The opinion of the court was delivered by: (Judge Muir)
THE BACKGROUND OF THIS ORDER IS AS FOLLOWS:
The above-captioned action is one seeking review of a decision of the Commissioner of Social Security ("Commissioner") denying Plaintiff Craig A. Kimmel's applications for social security disability insurance benefits (DIB) and supplemental security income benefits (SSI). For the reasons set forth below we will affirm the decision of the Commissioner.
Disability insurance benefits are paid to an individual if that individual is disabled and "insured," that is, the individual has worked long enough and paid social security taxes. The last date that a claimant meets the requirements of being insured is commonly referred to as the "date last insured." It is undisputed that Kimmel met the insured status requirements of the Social Security Act through March 31, 2007. Tr. 68, 163 and 176.*fn1
In order to establish entitlement to disability insurance benefits Kimmel was required to establish that he suffered from a disability on or before that date. 42 U.S.C. § 423(a)(1)(A), (c)(1)(B); 20 C.F.R. §404.131(a)(2008); see Matullo v. Bowen, 926 F.2d 240, 244 (3d Cir. 1990). Supplemental security income is a federal income supplement program funded by general tax revenues (not social security taxes). It is designed to help aged, blind and disabled individuals who have little or no income. Insured status is irrelevant in determining a claimant's eligibility for supplemental security income benefits.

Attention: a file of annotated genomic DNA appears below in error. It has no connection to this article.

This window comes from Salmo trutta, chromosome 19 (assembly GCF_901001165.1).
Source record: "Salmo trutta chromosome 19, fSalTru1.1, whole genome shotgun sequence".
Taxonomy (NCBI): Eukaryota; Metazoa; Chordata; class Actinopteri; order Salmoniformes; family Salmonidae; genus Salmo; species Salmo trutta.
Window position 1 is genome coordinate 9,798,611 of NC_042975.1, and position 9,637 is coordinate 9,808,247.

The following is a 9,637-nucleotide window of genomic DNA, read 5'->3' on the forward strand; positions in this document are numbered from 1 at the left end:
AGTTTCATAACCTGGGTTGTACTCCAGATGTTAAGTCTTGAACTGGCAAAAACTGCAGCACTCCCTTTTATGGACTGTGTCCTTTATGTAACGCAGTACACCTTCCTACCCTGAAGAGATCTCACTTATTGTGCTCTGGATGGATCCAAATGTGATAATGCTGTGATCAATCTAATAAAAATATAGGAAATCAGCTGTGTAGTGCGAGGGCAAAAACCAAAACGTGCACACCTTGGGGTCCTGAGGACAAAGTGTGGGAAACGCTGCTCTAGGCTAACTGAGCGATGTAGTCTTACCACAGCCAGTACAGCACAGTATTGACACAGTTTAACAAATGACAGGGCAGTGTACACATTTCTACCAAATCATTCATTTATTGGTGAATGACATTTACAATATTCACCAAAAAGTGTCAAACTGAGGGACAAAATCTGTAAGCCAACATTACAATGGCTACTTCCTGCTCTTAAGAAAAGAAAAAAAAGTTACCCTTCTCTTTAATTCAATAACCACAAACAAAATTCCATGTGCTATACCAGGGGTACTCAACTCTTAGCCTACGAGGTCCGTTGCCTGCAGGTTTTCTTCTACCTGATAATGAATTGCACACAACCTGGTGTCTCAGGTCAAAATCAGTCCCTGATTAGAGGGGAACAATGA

On January 31, 2007, Kimmel protectively*fn2 filed applications for disability insurance benefits and supplemental security income benefits. Tr. 152-159, 160-162 and 176.*fn3
Kimmel, who was born on October 15, 1971*fn4 claims that he became disabled on June 7, 2006, because of seizure and anxiety related disorders. Tr. 128 and 198. He further stated in documents filed with the Social Security Administration as follows: "The medications I am required to take make me very drowsy and I cannot drive or work while taking them." Tr. 198. Kimmel completed the 12th grade, and has past relevant work experience as a laborer, forklift operator, and security guard. Tr. 73, 117, 203 and 206. At the time of the onset of his alleged disability Kimmel was not working. Tr. 208. In documents filed with the Social Security Administration Kimmel stated that he worked as a forklift operator through March of 2006. Tr. 208. Social Security earning records reveal that in 2002, Kimmel earned $11,587.64, $2088.87 in 2004 and $4583.16 in 2005. No earnings are reported for 2001, 2003 and 2006. Tr. 164. The laborer positions were obtained through temporary employment agencies and are considered unskilled, light work; the security guard position is considered light work; and the forklift operator position is considered medium, semiskilled work. Tr. 116-118.*fn5
Kimmel's claims were initially denied by the Social Security Administration on April 24, 2007. Tr. 124-132. On May 1, 2007, Kimmel requested a hearing before an administrative law judge. Tr. 133. On July 23, 2008, a hearing was held before an administrative law judge. Tr. 86-121. On September 17, 2008, the administrative law judge issued a decision denying Kimmel's applications for benefits. Tr. 68-74. On September 29, 2008, Kimmel filed an appeal of the administrative law judge's decision to the Appeals Council of the Social Security Administration. Tr. 62-63. On December 10, 2008, the Appeals Council concluded that there was no basis upon which to grant Kimmel's request for review. Tr. 1-3. Thus, the administrative law judge's decision stood as the final decision of the Commissioner.